Djibouti has made its stability into a brand it can sell and boasts great diplomatic clout for a small state. But as the regional situation shifts, what does the future hold for its international relations? Academic and author Sonia Le Gouriellec shares her insights with New African.
Sonia Le Gouriellec is a lecturer in political science at the law faculty of the Université Catholique de Lille and is in charge of lessons at Sciences Po (Reims Campus). She is also the author of Djibouti, la diplomatie de géant d’un petit État (‘Djibouti, the gigantic diplomacy of a small state’), in which she discusses how the country has been expertly balancing a host of international forces. In the following interview she shares some of her insights on the country’s place in the world with New African.
Q: For a small nation, Djibouti has great diplomatic clout. How do you explain this?
An initial observation that guided my writing was that the average number of diplomatic missions of small states is less than 10 and many have even less. In 2017, Djibouti had about 45 such missions abroad. This is quite an exceptional figure for a small state.
This leads me to conclude that with the decline of the American superpower, bargaining and negotiation have become the rule and can allow any country to succeed. This gives small states room for manoeuvre.
How do you explain the unique success of Djibouti in hosting six foreign bases?
Djibouti has made the most of the opportunities offered by changes in the international system: with the launch of the ‘global war on terrorism’, the small country first welcomed an American base in the early 2000s, then, with the fight against piracy, Japan came along, followed by Italy (Germany and Spain also maintain a presence). And finally, the New Silk Road has made Djibouti a gateway into East Africa and China has set up a military base while ramping up investment in the country.
The government in Djibouti has made its stability into a brand it can sell. Long presented as a ‘peaceful haven’ or the ‘eye of the storm’, it has tried to mediate in regional crises, especially in Somalia.
This message of order and stability in a conflicted region also allows it to reduce the pressure from Western governments and international institutions to more fully embrace democracy.
Nevertheless, the regional situation does seem less favourable to this positioning. In fact, we can see a reduction in Djibouti’s regional influence since relations between Ethiopia and Eritrea became peaceful in summer 2018.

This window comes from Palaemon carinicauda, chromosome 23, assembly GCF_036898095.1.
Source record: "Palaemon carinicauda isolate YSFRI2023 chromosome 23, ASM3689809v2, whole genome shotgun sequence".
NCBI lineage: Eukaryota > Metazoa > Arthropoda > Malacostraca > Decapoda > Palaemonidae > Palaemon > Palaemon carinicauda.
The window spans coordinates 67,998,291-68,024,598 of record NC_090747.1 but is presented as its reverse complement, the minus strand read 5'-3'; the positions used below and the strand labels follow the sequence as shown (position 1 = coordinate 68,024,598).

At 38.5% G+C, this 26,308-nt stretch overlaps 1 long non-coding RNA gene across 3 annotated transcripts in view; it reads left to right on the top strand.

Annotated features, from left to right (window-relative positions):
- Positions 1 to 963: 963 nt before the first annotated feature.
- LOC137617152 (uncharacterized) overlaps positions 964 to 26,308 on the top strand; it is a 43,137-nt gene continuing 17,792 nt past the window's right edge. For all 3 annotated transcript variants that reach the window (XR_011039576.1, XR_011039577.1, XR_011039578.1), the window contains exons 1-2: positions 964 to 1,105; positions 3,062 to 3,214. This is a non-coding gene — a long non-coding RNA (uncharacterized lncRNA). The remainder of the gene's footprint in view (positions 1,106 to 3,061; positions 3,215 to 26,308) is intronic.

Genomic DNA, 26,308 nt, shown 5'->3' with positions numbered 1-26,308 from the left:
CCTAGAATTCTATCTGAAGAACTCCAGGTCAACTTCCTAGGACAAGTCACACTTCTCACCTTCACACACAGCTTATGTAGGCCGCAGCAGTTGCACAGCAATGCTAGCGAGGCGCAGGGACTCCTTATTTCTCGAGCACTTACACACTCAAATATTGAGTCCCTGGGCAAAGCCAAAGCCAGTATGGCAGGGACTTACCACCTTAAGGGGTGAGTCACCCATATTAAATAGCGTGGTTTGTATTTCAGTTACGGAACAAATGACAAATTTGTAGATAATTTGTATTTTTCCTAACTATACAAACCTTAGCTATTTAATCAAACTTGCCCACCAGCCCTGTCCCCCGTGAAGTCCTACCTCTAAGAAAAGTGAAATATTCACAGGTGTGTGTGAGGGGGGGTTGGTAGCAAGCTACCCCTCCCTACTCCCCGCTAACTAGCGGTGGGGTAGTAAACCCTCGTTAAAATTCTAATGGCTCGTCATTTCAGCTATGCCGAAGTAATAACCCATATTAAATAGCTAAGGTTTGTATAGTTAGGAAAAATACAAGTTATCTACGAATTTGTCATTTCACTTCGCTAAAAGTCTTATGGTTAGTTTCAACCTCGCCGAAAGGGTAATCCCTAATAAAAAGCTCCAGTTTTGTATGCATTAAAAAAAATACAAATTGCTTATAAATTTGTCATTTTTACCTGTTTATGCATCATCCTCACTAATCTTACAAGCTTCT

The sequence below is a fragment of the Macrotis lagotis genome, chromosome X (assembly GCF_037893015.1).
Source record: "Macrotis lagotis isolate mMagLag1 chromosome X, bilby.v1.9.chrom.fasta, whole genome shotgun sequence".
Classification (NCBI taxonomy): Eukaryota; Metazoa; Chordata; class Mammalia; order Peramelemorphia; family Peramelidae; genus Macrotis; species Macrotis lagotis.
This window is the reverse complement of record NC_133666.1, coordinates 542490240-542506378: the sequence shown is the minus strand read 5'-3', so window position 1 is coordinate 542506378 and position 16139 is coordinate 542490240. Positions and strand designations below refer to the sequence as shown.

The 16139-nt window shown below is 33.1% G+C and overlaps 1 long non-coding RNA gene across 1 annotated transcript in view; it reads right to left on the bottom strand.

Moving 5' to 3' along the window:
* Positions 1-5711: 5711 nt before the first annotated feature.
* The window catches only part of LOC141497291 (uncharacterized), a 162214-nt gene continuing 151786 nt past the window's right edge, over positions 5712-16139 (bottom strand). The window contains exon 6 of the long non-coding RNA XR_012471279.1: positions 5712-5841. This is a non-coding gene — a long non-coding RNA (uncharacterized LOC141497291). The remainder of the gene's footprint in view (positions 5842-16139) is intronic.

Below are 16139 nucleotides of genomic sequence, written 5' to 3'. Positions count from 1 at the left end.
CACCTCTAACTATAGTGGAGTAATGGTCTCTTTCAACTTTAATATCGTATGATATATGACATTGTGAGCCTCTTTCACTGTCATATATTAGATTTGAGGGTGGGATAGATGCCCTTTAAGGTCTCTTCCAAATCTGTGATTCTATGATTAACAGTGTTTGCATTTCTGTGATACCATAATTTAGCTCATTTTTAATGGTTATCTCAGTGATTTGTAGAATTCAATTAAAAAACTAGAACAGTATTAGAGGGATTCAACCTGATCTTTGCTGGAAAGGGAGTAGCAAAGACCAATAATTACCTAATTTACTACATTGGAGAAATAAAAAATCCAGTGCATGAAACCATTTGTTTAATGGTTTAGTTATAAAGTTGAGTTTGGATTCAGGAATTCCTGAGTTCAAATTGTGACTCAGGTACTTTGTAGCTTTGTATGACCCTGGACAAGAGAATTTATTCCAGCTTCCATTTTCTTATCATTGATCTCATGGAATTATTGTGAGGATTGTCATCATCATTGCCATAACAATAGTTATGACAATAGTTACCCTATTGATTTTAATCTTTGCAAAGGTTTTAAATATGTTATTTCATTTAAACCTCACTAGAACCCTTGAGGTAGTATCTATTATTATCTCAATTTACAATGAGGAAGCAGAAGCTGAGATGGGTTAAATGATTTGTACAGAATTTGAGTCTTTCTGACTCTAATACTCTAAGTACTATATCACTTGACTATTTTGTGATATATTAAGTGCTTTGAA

The role played by the Gulf States in the peace process resulted in the marginalisation of Djibouti: peaceful relations between Addis Ababa and Asmara open up other ports for Ethiopia. The President of Djibouti, Ismaïl Omar Guelleh, is the significant absentee in the reshuffle.
The reconfiguration of the alliances seems to be going ahead without Djibouti really being involved. Numerous clashes between the President of Djibouti and Sheikh Mohammed bin Zayed Al Nahyan, the Crown Prince of Abu Dhabi – the biggest of which was over the nationalisation of the port of Djibouti in 2018 – might explain this marginalisation.
Q: In the meanwhile, Djibouti is aiming for a seat on the United Nations Security Council…
As early as 2006, President Ismaïl Omar Guelleh announced his objectives: to strengthen the appeal of his country and “affirm the presence of Djibouti on the global stage”. The country has thus doubled the number of its diplomatic missions all over the world.
It is also a member of more than 50 non-African international institutions. And, too, it is active in international negotiations and was one of the first to sign the COP21 agreement on climate change.
However, despite its efforts, the country has so far had to make do with intermediate roles at leading international organisations such as the United Nations Development Programme (UNDP), the African Development Bank (AfDB), the United Nations High Commissioner for Refugees (UNHCR), UNESCO and the Economic Commission for Africa (UNECA).
Q: Almost 80% of Djibouti’s trade is with Ethiopia and most of the major projects are funded by China. Is there a danger of dependency?
The relationship with Ethiopia as the regional power is both a source of Djibouti’s dynamism and a risk factor for the future.
The dilemma faced by Djibouti is a reflection of a contradiction inherent in its strategy. By seeking, quite rightly, to diversify its partners and by doing so, to stimulate its economy, Djibouti has become closer to China, which is in turn in favour of regional economic integration.
This integration creates an even greater interdependence with Ethiopia, which may have more ambitious aims. Djibouti is at risk of finding itself in an uncomfortable position of servitude, with a resulting loss of sovereignty.